After the twentieth century, scientists continued to find traces of suspected radioactive weapons explosions in Ireland, Peru, Brazil, India, Central Asia, and other places. These discoveries are very encouraging for the researchers of hypercivilization, who tried to explain that humans in A̳n̳c̳i̳e̳n̳t̳ times were already familiar with atomic energy and possessed nuclear weapons that surpassed our modern people. A symbol of A̳n̳c̳i̳e̳n̳t̳ Indian civilization, Mohenjo-Daro, an A̳n̳c̳i̳e̳n̳t̳ urban monument known locally as “mound of the dead,” has been the focus of research by supercivilisations.
At the beginning of the second millennium BC, the Indian civilization flourished with Egypt and Mesopotamia. It was not until the discovery of Harappa in 1921 and the discovery of Mohenjo-Daro the following year that the existence of this splendid civilisation, which straddled what is now Pakistan and the north-west coast of India, was known to the world. One of them is the relationship between the two metropolises. The two cities seemed to coexist for some time. However, in terms of time, Mohenjo-Daro is relatively old, and it has existed from the formation period of Indian civilization to the peak period. Harappa appeared relatively late, and it seemed to be a planned city from the beginning. Judging from the vast territory of civilization and other examples of Indian history, in the past, research scholars believe that it may be that the two cities previously exercised dualistic or regional rule. However, recently, there is a saying that it is speculated that at some point, people will move their capital from Mohenjo-Daro to Harappa? So why move their capital?
Whether it is in Harappa or Mohenjo-Daro, these relics are characterized by urban construction that has gone through several stages, and they have become overlapping each other. Mohenjo-Daro, with a population of 40,000 during the heyday, seemed to be unable to manage the city at the last level of the urban period. Where people ignore the urban plans of the past and build rough houses on the roads, even in the interior of castles, leaving waste on the roads or in shallow caves, it seems that at some point Mohenjo-Daro was abandoned.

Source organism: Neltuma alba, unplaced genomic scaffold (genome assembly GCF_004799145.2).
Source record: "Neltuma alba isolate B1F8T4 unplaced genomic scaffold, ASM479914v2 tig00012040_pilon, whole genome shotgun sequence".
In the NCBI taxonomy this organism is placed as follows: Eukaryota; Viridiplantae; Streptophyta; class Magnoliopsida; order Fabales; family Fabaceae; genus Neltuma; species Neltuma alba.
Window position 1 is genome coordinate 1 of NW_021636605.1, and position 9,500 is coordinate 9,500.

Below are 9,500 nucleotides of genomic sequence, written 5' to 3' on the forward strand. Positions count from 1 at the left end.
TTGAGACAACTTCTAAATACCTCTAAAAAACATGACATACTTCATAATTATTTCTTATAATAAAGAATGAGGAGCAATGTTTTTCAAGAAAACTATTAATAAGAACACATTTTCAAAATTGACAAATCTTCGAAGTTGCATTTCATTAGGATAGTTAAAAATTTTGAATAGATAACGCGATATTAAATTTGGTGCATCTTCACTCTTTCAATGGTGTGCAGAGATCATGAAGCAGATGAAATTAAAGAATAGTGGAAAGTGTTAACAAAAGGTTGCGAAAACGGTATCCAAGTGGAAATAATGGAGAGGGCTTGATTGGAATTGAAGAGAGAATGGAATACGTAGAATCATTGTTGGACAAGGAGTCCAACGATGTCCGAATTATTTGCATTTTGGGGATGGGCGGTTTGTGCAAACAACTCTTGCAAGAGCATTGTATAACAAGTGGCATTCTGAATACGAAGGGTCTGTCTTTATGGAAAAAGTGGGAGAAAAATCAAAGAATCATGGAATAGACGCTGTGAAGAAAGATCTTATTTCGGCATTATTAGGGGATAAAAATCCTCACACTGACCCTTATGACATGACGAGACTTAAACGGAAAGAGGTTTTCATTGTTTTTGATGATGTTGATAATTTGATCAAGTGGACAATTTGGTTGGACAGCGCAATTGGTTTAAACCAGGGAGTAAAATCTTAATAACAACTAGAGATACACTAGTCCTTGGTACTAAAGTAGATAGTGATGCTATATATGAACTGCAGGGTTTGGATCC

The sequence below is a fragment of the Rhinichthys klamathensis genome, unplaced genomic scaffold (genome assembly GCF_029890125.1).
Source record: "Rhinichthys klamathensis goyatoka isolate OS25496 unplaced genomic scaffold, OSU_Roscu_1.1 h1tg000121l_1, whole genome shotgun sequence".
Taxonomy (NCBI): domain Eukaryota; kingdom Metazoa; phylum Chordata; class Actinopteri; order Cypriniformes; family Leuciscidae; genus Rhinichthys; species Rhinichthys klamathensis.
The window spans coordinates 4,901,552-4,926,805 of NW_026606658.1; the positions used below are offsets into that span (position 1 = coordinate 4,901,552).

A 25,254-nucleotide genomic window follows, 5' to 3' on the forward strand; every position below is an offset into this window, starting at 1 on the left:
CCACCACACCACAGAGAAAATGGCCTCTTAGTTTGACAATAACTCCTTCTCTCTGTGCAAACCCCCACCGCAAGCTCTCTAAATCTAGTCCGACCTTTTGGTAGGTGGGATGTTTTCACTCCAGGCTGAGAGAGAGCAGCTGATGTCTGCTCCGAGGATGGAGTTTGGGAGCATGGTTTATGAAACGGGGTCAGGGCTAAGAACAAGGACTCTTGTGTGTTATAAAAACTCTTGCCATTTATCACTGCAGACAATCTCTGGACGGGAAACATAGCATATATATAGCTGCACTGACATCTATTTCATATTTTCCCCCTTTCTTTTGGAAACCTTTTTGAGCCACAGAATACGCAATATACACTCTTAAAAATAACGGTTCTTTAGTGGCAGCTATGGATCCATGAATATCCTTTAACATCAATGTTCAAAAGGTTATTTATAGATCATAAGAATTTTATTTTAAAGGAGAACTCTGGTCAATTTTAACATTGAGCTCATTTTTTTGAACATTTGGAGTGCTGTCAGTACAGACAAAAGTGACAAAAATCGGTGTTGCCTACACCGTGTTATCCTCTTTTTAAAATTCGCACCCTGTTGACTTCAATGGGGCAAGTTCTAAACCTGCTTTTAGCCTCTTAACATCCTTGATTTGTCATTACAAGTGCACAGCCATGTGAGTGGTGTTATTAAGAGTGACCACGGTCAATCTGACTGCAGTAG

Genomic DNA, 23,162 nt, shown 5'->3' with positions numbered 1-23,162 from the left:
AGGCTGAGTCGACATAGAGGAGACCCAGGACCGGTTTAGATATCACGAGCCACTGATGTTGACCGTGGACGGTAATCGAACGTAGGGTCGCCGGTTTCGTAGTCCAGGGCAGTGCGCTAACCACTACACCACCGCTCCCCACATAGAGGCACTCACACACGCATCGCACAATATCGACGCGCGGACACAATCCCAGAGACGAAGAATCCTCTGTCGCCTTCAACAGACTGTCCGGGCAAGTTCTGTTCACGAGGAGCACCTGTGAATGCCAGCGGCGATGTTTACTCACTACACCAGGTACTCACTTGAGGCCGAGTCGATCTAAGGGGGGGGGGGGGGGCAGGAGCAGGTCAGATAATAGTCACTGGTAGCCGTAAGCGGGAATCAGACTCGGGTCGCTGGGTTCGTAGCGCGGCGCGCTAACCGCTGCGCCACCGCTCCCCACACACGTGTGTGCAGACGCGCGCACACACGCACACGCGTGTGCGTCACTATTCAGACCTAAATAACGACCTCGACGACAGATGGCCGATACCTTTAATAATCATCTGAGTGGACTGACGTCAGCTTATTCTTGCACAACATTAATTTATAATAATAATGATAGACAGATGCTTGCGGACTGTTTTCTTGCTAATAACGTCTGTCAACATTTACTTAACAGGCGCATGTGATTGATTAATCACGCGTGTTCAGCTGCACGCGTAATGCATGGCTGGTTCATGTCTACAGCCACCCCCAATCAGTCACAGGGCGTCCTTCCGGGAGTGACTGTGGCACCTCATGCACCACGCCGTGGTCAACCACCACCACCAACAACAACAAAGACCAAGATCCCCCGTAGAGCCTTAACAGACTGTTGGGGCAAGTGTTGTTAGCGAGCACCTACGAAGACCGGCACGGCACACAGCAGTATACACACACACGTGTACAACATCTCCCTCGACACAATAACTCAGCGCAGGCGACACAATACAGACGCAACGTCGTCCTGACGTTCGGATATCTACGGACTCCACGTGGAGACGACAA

Mohenjo-daro experienced at least three floods during the urban period. The cause of the flooding is believed to have been caused by dramatic crustal shifts in the lower Indus river south of Mohenjo-daro, which caused the area downstream to swell and the river to lose its flow path. The disaster caused by the flood has not only exhausted the city, but also hit the surrounding villages that support the city. The calcium salinization in the soil runs to the surface and evaporates, leaving the salinization behind, causing “salt damage” and making the land unusable for farming. In addition, every time the Indus river route changed, people had to move. Archaeologists point out that the small residential complexes left in Sindh should be the remains of the migration. For these reasons, Mohenjo-daro seems to have been abandoned. Then the Indus civilization repeatedly disintegrated and finally disappeared from history in 1700 BC.
One theory about the disappearance of Indian civilization is Aryan aggression. However, some scholars argue that there is a time gap between the two, that is, before the invasion of Aryan, Indian civilization has disappeared. The older remains of Mohenjo-daro, buried beneath the surface of the water, are difficult to dig deeper, so the details of the disappearance of Indian civilization remain a mystery.